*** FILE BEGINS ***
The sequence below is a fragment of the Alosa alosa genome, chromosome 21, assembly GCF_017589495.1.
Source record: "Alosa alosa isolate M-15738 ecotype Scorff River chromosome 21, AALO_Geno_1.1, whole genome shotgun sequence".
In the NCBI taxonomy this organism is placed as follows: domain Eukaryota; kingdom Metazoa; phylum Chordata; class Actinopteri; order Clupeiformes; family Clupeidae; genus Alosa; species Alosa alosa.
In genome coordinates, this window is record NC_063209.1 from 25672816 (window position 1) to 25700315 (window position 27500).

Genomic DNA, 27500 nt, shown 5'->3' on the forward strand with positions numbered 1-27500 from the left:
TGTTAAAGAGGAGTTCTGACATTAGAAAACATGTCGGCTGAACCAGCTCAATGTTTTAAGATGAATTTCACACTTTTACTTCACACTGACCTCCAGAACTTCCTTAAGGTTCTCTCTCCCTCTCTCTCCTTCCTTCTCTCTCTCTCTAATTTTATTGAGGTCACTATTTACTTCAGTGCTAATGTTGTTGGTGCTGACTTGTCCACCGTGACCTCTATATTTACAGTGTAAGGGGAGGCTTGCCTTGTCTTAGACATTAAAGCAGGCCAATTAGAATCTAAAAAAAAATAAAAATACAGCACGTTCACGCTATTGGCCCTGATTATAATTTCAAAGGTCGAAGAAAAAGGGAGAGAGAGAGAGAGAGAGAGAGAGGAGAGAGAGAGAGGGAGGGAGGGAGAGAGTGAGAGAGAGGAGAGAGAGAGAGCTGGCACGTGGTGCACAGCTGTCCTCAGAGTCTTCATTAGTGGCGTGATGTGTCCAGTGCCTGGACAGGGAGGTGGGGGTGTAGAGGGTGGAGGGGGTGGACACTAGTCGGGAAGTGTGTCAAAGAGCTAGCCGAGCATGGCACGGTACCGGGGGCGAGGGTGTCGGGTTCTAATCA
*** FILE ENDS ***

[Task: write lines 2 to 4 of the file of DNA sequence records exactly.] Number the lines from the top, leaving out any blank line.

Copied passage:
Source record: "Alosa alosa isolate M-15738 ecotype Scorff River chromosome 21, AALO_Geno_1.1, whole genome shotgun sequence".
In the NCBI taxonomy this organism is placed as follows: domain Eukaryota; kingdom Metazoa; phylum Chordata; class Actinopteri; order Clupeiformes; family Clupeidae; genus Alosa; species Alosa alosa.
In genome coordinates, this window is record NC_063209.1 from 25672816 (window position 1) to 25700315 (window position 27500).